The National Risk and Incident Management System had planned and systematic approach to identifying, evaluating and responding to risk. It provided assurances that responses were effective, it consisted of proactive and reactive components, Proactive components included activities to prevent adverse impacts and reactive components included actions in response to adverse events.
Ms. Queally said that in 2014 all CHOs implemented the HSE Safety Incident Management Policy and Guidelines and a robust reporting and monitoring process was in place in respect of serious incidents. A CHO Risk Register was also in place with a reporting process from each care division regarding their local risk registers. A Quality and Patient Safety Committee had been established and training provided in the area of serious incident management and system analysis investigations and this continued to be rolled out.
“Enlightened employers know that investing in the wellbeing of their staff is money well spent. The 7.1% response rate to the first HSE employees survey was very disappointing but we are told it is statistically representative, but we should be listening to what our staff tell us whether it is statistically representative or not.
“The HSE employee survey had shown that 89% of staff felt that their role made a difference to patients, 86% felt they were trusted to do their job, 73% felt they had clear, planned goals and objectives for their job, 72% felt satisfied with the quality of care they gave to patients and clients, 63% considered their personal targets for their job to be realistic, 29% claimed to actually be involved in decisions that affected them in their work and 26% claimed to have all the equipment, support and resources required to do their job correctly, a level significantly below benchmarking norms.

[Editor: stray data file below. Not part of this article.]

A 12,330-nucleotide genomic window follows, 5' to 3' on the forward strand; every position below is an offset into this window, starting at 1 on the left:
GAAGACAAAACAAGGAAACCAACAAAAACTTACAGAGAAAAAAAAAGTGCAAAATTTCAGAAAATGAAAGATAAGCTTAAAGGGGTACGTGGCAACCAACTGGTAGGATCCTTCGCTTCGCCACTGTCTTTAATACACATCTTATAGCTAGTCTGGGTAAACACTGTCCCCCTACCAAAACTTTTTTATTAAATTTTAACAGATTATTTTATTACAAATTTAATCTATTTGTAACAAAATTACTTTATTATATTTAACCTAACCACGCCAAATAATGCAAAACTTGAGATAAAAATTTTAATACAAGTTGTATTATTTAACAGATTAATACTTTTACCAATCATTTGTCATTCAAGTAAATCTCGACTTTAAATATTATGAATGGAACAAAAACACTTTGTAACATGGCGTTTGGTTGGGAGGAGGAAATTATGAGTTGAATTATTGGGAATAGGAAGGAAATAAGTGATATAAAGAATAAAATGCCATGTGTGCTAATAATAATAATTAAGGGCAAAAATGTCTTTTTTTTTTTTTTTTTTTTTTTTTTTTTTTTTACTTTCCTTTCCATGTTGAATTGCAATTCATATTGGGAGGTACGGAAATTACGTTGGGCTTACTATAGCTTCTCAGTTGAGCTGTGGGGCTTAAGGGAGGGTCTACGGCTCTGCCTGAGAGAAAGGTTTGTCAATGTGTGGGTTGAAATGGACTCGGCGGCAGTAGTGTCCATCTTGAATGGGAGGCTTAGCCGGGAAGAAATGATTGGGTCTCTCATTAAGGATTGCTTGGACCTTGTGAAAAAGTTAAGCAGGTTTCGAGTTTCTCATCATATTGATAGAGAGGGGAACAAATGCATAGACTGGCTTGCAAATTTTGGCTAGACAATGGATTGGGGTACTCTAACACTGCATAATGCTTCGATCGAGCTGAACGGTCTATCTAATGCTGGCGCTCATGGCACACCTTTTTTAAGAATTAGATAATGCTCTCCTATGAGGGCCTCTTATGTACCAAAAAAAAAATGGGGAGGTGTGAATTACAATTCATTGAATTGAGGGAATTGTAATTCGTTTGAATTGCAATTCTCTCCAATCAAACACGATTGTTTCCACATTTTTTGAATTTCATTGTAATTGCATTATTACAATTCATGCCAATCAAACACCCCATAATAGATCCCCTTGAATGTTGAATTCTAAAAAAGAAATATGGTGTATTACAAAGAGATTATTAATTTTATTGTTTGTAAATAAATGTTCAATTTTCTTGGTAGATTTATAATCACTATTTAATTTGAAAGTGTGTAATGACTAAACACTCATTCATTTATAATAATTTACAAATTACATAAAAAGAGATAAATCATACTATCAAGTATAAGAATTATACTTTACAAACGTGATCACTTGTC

“We have a staff that are very motivated – our staff wok really well and really hard and that is probably a unique feature of the health service. I think it is very important that they are well managed because ours is a people service, we are reliant on staff to provide the best service and it is important that we do not abuse that internal motivation that staff have.
“One of the big challenges for any CHO Chief Officer is that there aren’t four walls around us. We are trying to govern and assure quality of many services which are delivered in people’s homes or in other places. Trying to ensure you have visibility with staff and engage with them is a challenge.
“In the last five to six years, to reduce the pay bill in health, the normal yearly departure of experienced staff was accelerated, with incentivised career breaks, early retirements and the moratorium and we are still trying to pick up the pieces from that. It is probably testament to very good management that we focussed on non patient services in reducing expenditure but we do need investment in facilities which was not done over the last number of years.
“In view of the need to tackle delayed discharges and the movement of the care of chronic diseases to the community, it was crucial to address integration systems, an information base in the community and investment in facilities.”